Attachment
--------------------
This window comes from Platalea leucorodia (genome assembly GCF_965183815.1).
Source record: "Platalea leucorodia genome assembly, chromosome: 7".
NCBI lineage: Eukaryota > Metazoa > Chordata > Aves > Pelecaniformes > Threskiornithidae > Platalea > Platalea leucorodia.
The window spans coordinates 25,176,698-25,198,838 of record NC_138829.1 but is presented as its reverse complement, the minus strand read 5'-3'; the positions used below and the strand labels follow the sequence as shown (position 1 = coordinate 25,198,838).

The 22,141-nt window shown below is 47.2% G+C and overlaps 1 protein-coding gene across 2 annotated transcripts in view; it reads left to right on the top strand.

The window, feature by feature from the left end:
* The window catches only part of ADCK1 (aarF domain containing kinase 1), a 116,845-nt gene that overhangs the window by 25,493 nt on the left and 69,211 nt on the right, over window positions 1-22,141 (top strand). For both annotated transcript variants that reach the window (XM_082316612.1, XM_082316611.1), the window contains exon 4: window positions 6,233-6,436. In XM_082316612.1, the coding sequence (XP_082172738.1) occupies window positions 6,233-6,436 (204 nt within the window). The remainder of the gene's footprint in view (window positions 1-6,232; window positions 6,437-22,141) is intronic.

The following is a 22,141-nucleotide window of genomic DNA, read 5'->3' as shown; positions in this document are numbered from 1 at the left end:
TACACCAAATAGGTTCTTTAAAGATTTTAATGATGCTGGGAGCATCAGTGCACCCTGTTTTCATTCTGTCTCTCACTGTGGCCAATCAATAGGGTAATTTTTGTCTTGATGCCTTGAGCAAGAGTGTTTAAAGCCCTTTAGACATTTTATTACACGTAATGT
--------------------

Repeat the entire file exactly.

This window comes from Platalea leucorodia (genome assembly GCF_965183815.1).
Source record: "Platalea leucorodia genome assembly, chromosome: 7".
NCBI lineage: Eukaryota > Metazoa > Chordata > Aves > Pelecaniformes > Threskiornithidae > Platalea > Platalea leucorodia.
The window spans coordinates 25,176,698-25,198,838 of record NC_138829.1 but is presented as its reverse complement, the minus strand read 5'-3'; the positions used below and the strand labels follow the sequence as shown (position 1 = coordinate 25,198,838).

The 22,141-nt window shown below is 47.2% G+C and overlaps 1 protein-coding gene across 2 annotated transcripts in view; it reads left to right on the top strand.

The window, feature by feature from the left end:
* The window catches only part of ADCK1 (aarF domain containing kinase 1), a 116,845-nt gene that overhangs the window by 25,493 nt on the left and 69,211 nt on the right, over window positions 1-22,141 (top strand). For both annotated transcript variants that reach the window (XM_082316612.1, XM_082316611.1), the window contains exon 4: window positions 6,233-6,436. In XM_082316612.1, the coding sequence (XP_082172738.1) occupies window positions 6,233-6,436 (204 nt within the window). The remainder of the gene's footprint in view (window positions 1-6,232; window positions 6,437-22,141) is intronic.

The following is a 22,141-nucleotide window of genomic DNA, read 5'->3' as shown; positions in this document are numbered from 1 at the left end:
TACACCAAATAGGTTCTTTAAAGATTTTAATGATGCTGGGAGCATCAGTGCACCCTGTTTTCATTCTGTCTCTCACTGTGGCCAATCAATAGGGTAATTTTTGTCTTGATGCCTTGAGCAAGAGTGTTTAAAGCCCTTTAGACATTTTATTACACGTAATGT